Landmannalaugar (Mile 0)

Elevation | 1804ft (550 m)

Landmannalaugar is located in a wide river valley surrounded by mountains and craggy lava fields. Steaming creeks join together to form a large hot spring, normally full of hikers. There is lots of camping space, and sheep wander freely around the camp. There are huts, maps of the trail, and converted school buses that serve as a small store.

Hraftinnusker (Mile 7.46)

Elevation | 3609ft (1100 m)

Not far below the volcanic peaks, Hraftinnusker is nestled in a high valley, looking upon glaciers and steam vents. The tent sites are surrounded by man-made rock walls which shelter them from the winds whipping through the valley. This is the most remote stop on the Laugavegur trail, so there is no power in the huts here and all garbage must be carried out. There are a few minor river crossings in this stretch, though they can be expected to be much higher in melt season. Be careful on snow bridges across glaciers, especially later in the season. Some of the ones we crossed looked questionable, so we decided to cross them away from the trail.

Laugavegur Trail River Crossing

Photo courtesy of Rebecca MacKay.

Álftavatn Lake (Mile 14.9)

Elevation | 1804ft (550 m)

Álftavatn huts are located next to a large lake. The campsites located right beside the lake and are very exposed to high winds that tend to blow through. If you’re going to cough up for a hut on the trail, this would be a good place to do it. This site has a restaurant which sells expensive, but very hearty meals and drinks. They are diet-conscious there, offering meals with vegan or gluten-free options. There are also some cards and board games there for hikers to use. The rest of the trail from here is relatively flat.

Hvanngil (Mile 18.0)

Elevation | 1804ft (550 m)

Hvanngil huts are not far from Álftavatn, so they may be a good choice if Álftavatn is full. The camping here is slightly more sheltered and may be a good choice on a windy day. There are two river crossings between here and Emstrur. This section is very flat as you traverse a black sand desert. It is very exposed and can be very windy.

Sheep roaming on the Laugavegur trail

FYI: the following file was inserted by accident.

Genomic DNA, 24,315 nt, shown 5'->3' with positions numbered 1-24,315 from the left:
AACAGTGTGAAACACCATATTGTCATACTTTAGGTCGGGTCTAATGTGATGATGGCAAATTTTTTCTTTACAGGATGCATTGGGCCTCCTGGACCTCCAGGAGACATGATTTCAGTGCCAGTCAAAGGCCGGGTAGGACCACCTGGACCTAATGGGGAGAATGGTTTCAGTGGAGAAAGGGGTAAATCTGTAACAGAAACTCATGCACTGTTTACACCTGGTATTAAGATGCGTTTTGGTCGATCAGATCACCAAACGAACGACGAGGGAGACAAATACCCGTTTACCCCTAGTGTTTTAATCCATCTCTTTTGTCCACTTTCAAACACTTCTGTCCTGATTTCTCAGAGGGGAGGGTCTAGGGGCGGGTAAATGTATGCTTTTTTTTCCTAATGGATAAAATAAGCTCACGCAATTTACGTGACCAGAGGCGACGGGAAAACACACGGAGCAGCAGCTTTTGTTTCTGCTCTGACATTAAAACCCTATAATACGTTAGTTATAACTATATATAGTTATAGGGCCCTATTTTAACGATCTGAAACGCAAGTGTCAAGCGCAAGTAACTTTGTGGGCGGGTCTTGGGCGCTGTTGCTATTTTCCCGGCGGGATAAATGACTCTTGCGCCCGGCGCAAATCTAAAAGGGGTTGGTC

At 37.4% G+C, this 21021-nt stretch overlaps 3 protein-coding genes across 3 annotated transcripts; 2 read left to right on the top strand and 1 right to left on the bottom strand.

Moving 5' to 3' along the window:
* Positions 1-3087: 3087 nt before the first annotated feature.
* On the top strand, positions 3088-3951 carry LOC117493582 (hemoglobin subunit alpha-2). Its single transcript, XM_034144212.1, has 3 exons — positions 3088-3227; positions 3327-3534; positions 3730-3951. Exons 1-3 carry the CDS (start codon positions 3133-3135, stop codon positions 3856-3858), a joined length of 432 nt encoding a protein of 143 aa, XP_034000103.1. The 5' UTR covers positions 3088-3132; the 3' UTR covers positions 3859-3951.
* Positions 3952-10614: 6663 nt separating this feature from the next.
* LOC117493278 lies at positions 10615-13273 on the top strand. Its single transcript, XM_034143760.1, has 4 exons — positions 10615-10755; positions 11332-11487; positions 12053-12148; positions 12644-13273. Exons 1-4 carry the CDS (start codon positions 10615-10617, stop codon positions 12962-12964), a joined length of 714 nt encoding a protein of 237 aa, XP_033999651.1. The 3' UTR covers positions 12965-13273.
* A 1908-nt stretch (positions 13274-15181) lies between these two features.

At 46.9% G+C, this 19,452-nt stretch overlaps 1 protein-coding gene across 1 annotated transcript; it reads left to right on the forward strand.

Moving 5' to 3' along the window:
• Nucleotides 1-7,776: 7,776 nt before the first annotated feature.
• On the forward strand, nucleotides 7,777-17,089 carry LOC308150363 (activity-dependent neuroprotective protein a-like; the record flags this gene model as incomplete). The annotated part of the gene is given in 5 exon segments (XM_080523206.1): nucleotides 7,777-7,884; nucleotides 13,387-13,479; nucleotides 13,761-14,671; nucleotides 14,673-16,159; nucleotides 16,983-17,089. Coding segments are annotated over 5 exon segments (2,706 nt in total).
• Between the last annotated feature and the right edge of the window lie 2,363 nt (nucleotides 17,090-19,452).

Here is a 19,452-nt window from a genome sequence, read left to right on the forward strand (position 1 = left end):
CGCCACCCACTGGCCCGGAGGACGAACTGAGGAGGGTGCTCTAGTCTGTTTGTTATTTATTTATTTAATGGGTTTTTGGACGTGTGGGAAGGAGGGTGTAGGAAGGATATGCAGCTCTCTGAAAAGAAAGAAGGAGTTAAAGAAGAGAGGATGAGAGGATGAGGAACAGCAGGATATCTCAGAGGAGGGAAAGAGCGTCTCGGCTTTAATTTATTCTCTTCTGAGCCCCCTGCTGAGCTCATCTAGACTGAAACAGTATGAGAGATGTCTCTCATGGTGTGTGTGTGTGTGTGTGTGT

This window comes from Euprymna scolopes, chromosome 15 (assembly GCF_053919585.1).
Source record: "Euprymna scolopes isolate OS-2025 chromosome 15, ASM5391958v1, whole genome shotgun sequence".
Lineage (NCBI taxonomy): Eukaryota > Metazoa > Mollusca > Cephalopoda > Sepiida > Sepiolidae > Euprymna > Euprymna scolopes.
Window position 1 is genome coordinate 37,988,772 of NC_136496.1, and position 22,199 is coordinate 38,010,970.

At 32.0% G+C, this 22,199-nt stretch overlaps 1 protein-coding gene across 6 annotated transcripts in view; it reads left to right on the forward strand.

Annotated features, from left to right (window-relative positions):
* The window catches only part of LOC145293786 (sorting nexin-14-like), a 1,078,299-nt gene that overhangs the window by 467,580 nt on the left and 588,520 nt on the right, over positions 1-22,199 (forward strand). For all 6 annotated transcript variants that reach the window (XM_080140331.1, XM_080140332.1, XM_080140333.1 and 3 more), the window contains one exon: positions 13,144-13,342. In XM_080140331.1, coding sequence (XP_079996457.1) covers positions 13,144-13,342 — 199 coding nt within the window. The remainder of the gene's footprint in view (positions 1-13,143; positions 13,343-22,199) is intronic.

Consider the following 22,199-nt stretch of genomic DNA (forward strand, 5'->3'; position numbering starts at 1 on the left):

There are sheep everywhere on trail. Everywhere. They roam free and will occasionally BAAAAHH loudly outside your tent early in the morning. Photo courtesy of Rebecca MacKay.

Emstrur/Botnar (Mile 24.2)

Elevation | 1526ft (465 m)

You don’t see Emstrur until you are almost there, as it is hidden at the base of a hill crested on the way in. Look out for the cell satellite on top of the hill for an idea of when you are close. Emstrur has a covered kitchen tent for hikers to use and is located at the base.

Soon after Emstrur, you cross a bridge across a deep river canyon and from there the trail follows that river all the way to Þórsmörk. Not long before Þórsmörk is the only major river crossing on this trail. There are several safe fords at which to cross, but be sure to take the time to select a good crossing site.

Þórsmörk (mile 33.6)

Elevation | 656ft (200 m)

Þórsmörk accommodations are hidden in a wooded valley, making this the most sheltered camping on trail. There are three different locations in the Þórsmörk Nature Reserve where you can stay, so you may need to hike an additional mile or two to get to camp. There is a sign at a trail juncture that branches out to the three locations.

Þórsmörk Huts and the access road of the Laugavegur Trail

Þórsmörk Huts and the access road to the trailhead. Photo courtesy of Rebecca MacKay.

  1. Volcano Huts, located in the Húsadalur Valley, offer multiple types of accommodation including small cottages, dormitories, glamping, and campgrounds. The camping here is slightly more expensive (~23.60 USD), but includes unlimited hot showers. They have a sauna, a swimming pond, a restaurant with all-you-can-eat buffets and free WiFi, hiker boxes, and a room where hikers can hang out and charge their devices. Unlike the rest of the huts on trail, Volcano Huts are open year-round.
  2. Langidalur hosts the same huts at the rest of the trail (run by Ferðafélag Íslands). It has a basic store.
  3. Basar has huts and a store. The trailhead to Skógar (Fimmvörðuháls Trail) starts here.

Skógar via Fimmvörðuháls Trail (Mile +14.3)

Max Elevation |  3839ft (1170 m)

There is a hut run by Ferðafélag Íslands partway through the trail called Baldvinsskáli. It has limited facilities, and offers no running water. As you descend into Skógar, be sure to check out the beautiful Skógafoss waterfall.


Water/Resupply

Laugavegur Trail image courtesy of Rebecca MacKay

Photo courtesy of Rebecca MacKay.

There are many streams along trail and water taps at every hut. All of the water on trail is glacier fed and supposedly safe to drink, so I did not bring a filter on this trip, but it’s generally a good idea to filter all water in the backcountry. This trail is short, but bus companies will deliver resupply packages to Þórsmörk for a fee. You can also buy some dehydrated meals and camping fuel at the wardens’ huts.


Closing Thoughts

The Laugavegur trail is an incredible experience for those looking to be blown away by beautiful and unusual terrain. If you stay in huts the entire way, you can almost slackpack the trail since you won’t need shelter or cooking gear. It is a great choice for anyone looking for a short hike in Iceland, either as part of the Ring Road tour or as a part of a shorter trip.


Note: Prices in USD are approximate and will depend upon exchange rate.

Feature image courtesy of Rebecca MacKay